June 05th, 2012 | Caixin ConocoPhillips China Confirms Oil Is Leaking Into Bohai Again
Failed safety device blamed for another spill in area where the company struggled to contain huge mess last year
More crude is leaking at an oilfield in the Bohai Sea in northeastern China where a major spill occurred last year.
In the latest incident, ConocoPhillips China said 0.6 tons of crude oil were spilled on June 3 at the Penglai 19-3 field. ConocoPhillips China and China National Offshore Oil Corp. (CNOOC) own the oilfield.
The latest spill occurred at a different platform than the two that leaked last year.
CNOOC released a statement on June 4 that said it received a report from rig operator ConocoPhillips, which said that a safety device on a valve on the main pipe failed.
ConocoPhillips also told CNOOC that it cleaned up the oil slick immediately after it was discovered. An inspection by CNOOC showed that as of 3 p.m. on June 4, no oil was seen on the water, CNOOC said. CNOOC said it would coordinate with the ConocoPhillips to clean up any more oil that might appear.
In July 2011, the central government ordered the two companies to halt production at two platforms in the Penglai 19-3 oilfield due to an oil spill. The first leak appeared on June 4 at the site’s B platform, and the second was on June 17 at the C platform.
ConocoPhillips China said 700 barrels of crude leaked into the Bohai Sea, and 2,500 barrels of mineral oil and oil-based slurry sank to sea floor between early June and late August.
The State Oceanic Administration (SOA) said the spills at two rigs polluted more than 5,500 square kilometers, affecting roughly 7 percent of the Bohai Sea.
The government and the oil companies were heavily criticized for their handling of the accident. The SOA held its first press conference about the oil spill on July 5, a month after the first leak started.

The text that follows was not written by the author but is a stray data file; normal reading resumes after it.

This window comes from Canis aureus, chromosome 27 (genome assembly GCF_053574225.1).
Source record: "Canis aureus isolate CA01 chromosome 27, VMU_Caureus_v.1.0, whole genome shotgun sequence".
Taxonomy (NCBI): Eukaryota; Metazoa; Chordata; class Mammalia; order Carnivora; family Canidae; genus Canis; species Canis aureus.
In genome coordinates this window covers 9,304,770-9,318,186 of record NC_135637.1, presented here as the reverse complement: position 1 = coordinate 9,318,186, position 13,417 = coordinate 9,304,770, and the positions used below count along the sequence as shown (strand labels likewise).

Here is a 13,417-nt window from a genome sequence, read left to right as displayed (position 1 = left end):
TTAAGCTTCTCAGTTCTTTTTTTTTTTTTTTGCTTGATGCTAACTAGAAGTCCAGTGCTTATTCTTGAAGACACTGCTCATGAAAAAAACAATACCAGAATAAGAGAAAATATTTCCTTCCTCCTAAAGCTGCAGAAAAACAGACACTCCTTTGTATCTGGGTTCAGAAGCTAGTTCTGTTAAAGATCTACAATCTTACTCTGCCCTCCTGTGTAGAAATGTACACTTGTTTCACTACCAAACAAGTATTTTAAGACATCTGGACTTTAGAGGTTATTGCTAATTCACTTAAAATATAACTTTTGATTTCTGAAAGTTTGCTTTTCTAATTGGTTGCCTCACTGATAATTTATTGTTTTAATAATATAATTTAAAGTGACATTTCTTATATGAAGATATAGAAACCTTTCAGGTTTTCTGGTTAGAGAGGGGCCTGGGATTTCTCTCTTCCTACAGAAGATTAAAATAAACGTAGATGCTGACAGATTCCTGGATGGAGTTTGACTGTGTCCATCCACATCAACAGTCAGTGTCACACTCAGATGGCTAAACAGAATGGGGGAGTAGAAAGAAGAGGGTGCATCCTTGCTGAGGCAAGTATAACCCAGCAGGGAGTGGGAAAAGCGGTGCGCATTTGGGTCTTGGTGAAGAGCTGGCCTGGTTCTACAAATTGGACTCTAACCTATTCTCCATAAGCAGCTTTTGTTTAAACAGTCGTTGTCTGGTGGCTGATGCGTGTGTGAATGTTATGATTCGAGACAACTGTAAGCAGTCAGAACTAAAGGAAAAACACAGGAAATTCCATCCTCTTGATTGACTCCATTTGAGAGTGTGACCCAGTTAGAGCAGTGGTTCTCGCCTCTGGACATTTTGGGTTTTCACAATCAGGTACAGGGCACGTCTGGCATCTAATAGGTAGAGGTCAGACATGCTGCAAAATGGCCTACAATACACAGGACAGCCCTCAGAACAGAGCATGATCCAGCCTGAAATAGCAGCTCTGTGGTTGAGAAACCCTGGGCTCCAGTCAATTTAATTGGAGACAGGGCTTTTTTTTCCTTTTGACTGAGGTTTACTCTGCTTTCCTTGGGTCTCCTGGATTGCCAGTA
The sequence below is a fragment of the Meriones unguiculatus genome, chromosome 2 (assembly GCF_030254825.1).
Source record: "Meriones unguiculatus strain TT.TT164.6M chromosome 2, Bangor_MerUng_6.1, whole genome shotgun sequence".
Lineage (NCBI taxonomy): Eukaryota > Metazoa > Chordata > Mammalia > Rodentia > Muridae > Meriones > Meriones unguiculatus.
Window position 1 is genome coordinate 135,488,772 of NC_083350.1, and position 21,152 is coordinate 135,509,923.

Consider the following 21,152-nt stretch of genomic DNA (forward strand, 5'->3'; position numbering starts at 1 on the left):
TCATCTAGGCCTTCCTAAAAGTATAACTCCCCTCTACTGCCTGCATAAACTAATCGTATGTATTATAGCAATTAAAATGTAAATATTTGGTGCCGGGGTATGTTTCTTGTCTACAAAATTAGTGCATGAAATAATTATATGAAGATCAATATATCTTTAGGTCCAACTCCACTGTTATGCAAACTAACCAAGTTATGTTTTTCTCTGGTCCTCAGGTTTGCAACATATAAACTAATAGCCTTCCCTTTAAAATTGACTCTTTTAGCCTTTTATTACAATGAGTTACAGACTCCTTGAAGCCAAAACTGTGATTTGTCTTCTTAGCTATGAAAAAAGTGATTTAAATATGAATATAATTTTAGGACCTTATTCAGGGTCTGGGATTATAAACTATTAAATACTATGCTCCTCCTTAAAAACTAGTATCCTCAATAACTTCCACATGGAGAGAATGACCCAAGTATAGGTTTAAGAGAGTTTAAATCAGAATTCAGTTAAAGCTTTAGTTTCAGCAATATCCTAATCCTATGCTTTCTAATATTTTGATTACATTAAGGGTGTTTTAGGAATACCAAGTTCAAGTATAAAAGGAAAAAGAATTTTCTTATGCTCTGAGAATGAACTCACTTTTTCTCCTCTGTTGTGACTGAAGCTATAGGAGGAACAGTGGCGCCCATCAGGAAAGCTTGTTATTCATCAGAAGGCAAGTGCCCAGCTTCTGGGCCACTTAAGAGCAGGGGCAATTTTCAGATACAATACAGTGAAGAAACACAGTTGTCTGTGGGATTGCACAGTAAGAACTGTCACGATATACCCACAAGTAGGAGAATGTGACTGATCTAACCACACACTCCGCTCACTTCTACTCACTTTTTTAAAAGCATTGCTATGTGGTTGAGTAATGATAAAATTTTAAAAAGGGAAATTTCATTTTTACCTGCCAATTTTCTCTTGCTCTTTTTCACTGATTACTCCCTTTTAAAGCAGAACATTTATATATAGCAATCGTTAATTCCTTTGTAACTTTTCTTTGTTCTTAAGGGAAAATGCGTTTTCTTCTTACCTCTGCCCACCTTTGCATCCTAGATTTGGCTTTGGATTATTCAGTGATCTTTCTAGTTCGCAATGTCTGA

The next day ConocoPhillips China officials addressed reporters for the first time.
At that press conference, company officials said the leaks at the two platforms had been sealed, and that the mess had mostly been cleaned up.
However, on July 10, several reporters traveled to the area in chartered boats and saw oil oozing into the ocean. The SOA confirmed that day that the leak continued.
On August 31, ConocoPhillips said it met an SOA deadline for sealing off the sources of the spill and had taken steps to prevent future leaks.
CNOOC, which holds a 51 percent stake in the oil field, kept out of the public view during the episode. While the SOA has officially blamed ConocoPhillips China, experts said CNOOC bore some responsibility.
Before the accident, the two platforms produced 22,000 barrels of oil per day for CNOOC, extracting about 8.4 million tons of crude per year. This accounts for about 20 percent of all crude taken from the Bohai Sea.
The two companies submitted a new plan for operating the oil rig and an environmental assessment report to the National Development and Reform Commission and the Ministry of Environmental Protection, but so far no approval for resuming production on the two platforms has been granted.
It was unclear if the two platforms had resumed production.
The SOA demanded that ConocoPhillips apologize for the spills, compensate for damage and warned the company that it planned to sue. Farmers and fisherman in Hebei Province hired lawyers as they sought compensation for spill-related losses, including damage to scallop beds.
On April 30, 2012, CNOOC and the ConocoPhillips China paid compensation of 1.68 billion yuan.
In such cases, political pressure usually leads to a settlement, but that prospect worries environmental lawyers. Most lawsuits over sea pollution in China lead to talks between local governments and polluters, and end with victims receiving much less than they sought in damages.
In China, polluters routinely escape punishment and even avoid public scrutiny. The government did not seek to penalize CNOOC after a 2010 leak at its Nanhai No. 1 platform in the Bohai Sea. The SOA did not notify the public of that leak at the time.
Also, after a coastal oil spill in Dalian, in the northeastern province of Liaoning, in 2010, the SOA did not seek compensation from state-owned China National Petroleum Corp. Local governments prevented the public from filing lawsuits against the oil company, but they said the government later paid individuals.
By staff reporter Wang Xiaocong